Having a family means having a busy life. Sometimes I feel as though I'm constantly going and catering to the needs of others. The focus can be so centered around the things we need to do, that we forget about the little things our kids need from us--like connection.
We carry computers in our pockets in the form of smartphones. This brings an expectation that we're constantly on the clock. Even on evenings and weekends, many of us hold jobs where clients and colleagues expect us to respond immediately to emails and calls. With this constant connection to work, friends, and social media, the connection with our kids is weakening.
I took my daughter to the children's museum a few weeks ago. As I looked around, I noticed parents and grandparents physically present with their kids but mentally and emotionally, there was no connection. The parents sat next to their kids, staring in to the abyss of their smart phones. They looked up occasionally, when the child shouted "daddy look what I made!" or to check if the child was still there, but other than that the parents were transfixed.
We can't be constantly present with our children but it is amazing what connection and presence can do. My own child is a toddler and wants constant attention from my husband and I. Even when she is being independent in the park, she looks over to make sure we are watching. We are continuing to build the attachment relationship we established when she was a baby.
Though attachment is important to establish from birth, many don't realize it is important to continue this attachment bond as children grow. No matter how independent, giving children our full presence helps to keep that attachment bond strong.
Since the 1990's, the percentage of families who eat dinner together has declined by 33%. With just the simple act of eating dinner together as a family with no electronic devices present, children are said to perform better academically and are less likely to participate in risky behavior as they grow up. If this is true of the simple act of eating dinner together, imagine the possibilities if you added more connection in other ways.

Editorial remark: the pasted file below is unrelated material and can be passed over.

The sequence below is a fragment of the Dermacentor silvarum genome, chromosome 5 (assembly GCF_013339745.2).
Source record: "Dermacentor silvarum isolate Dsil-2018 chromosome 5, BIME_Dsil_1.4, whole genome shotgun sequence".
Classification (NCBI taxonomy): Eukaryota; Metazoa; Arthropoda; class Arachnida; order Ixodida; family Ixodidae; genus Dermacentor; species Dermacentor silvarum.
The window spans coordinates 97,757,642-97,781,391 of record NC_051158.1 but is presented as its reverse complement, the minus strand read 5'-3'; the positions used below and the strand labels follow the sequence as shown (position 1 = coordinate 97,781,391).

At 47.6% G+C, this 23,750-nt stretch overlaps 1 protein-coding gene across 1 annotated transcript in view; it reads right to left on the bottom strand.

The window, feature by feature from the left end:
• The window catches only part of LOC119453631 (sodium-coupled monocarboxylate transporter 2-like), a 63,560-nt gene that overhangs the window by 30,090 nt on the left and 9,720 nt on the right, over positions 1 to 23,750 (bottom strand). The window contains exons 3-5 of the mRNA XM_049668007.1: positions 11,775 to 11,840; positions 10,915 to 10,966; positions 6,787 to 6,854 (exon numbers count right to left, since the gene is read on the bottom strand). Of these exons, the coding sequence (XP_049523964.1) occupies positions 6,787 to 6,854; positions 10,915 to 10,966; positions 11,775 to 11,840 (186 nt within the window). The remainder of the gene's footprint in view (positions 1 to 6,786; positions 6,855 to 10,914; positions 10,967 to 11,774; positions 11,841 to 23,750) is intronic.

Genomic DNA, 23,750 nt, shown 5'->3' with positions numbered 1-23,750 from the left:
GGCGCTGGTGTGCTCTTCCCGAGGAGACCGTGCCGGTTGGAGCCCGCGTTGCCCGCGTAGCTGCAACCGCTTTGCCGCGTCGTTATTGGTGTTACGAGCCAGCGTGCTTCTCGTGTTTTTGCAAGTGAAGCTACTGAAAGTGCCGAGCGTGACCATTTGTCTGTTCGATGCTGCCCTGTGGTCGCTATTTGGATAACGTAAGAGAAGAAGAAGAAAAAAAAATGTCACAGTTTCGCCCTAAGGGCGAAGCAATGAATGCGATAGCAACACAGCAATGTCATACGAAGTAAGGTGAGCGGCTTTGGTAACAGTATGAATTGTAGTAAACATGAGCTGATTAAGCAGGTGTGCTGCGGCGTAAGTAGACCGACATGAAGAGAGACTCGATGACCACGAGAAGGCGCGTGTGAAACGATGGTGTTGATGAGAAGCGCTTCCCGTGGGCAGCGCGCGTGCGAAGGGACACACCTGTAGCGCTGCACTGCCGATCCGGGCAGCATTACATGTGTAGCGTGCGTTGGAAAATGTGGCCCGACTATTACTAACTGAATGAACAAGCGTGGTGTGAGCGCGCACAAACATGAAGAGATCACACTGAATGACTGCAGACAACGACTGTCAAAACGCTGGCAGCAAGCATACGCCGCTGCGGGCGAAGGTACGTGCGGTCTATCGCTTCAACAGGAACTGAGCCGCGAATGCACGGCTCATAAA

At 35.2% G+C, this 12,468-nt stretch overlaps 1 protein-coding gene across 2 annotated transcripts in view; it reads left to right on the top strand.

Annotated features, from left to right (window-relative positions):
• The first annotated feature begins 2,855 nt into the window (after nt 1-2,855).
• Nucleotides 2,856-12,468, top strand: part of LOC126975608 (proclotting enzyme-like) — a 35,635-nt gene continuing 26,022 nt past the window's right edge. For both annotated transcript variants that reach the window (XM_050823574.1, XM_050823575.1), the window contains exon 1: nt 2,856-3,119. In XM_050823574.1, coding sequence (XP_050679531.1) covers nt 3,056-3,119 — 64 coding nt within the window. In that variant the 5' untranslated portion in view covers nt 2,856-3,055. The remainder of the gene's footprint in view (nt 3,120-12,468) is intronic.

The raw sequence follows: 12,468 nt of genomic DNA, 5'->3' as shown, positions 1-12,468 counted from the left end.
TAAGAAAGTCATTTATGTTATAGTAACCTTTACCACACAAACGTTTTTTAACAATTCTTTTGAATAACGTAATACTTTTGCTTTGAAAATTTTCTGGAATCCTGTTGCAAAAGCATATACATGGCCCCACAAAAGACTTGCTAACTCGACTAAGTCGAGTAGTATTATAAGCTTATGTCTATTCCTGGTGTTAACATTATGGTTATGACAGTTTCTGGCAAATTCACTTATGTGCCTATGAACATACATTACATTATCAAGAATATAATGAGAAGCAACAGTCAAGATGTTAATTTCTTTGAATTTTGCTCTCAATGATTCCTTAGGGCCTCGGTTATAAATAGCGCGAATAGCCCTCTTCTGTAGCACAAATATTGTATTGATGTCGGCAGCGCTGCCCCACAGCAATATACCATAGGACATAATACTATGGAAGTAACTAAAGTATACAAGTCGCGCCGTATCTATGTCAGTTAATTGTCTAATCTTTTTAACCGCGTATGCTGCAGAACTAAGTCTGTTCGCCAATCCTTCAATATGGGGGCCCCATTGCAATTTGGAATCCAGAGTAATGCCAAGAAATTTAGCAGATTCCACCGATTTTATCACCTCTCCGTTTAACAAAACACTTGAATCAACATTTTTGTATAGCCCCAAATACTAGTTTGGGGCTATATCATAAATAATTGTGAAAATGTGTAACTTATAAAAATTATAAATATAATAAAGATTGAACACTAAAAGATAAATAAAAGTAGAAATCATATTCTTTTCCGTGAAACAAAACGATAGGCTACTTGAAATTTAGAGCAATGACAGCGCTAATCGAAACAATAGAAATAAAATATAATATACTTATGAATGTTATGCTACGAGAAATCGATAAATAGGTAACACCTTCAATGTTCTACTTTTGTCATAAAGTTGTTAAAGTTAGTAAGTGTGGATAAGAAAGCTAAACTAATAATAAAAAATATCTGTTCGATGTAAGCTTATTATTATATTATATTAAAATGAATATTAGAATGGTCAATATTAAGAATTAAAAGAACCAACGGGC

Device Free Dinners - Start by setting a rule for device free dinners. Have each member of the family leave their devices in a different room so there will be no distractions.
Family Rituals - Create family rituals like sitting on the couch to unwind for 10 minutes and talk about your day when everyone gets home from work and school.
Bring a REAL Camera - Rather than using your phone as a camera, bring a real camera. That way, there will be less distraction and there will be another step before you can upload the pictures to social media.
Remember the Simple Things - Do you remember how much fun it was to lay outside and watch clouds as a kid? Give your kids that same pleasure. Activities such as this strengthen connection and creativity.
Look for Cues - Even our youngest kiddos let us know when they need to connect. When we see tears we know it is a need for connection, but we often don't realize a bad mood may be a need for connection as well. Give them the space to cool down while letting them know you're there and present.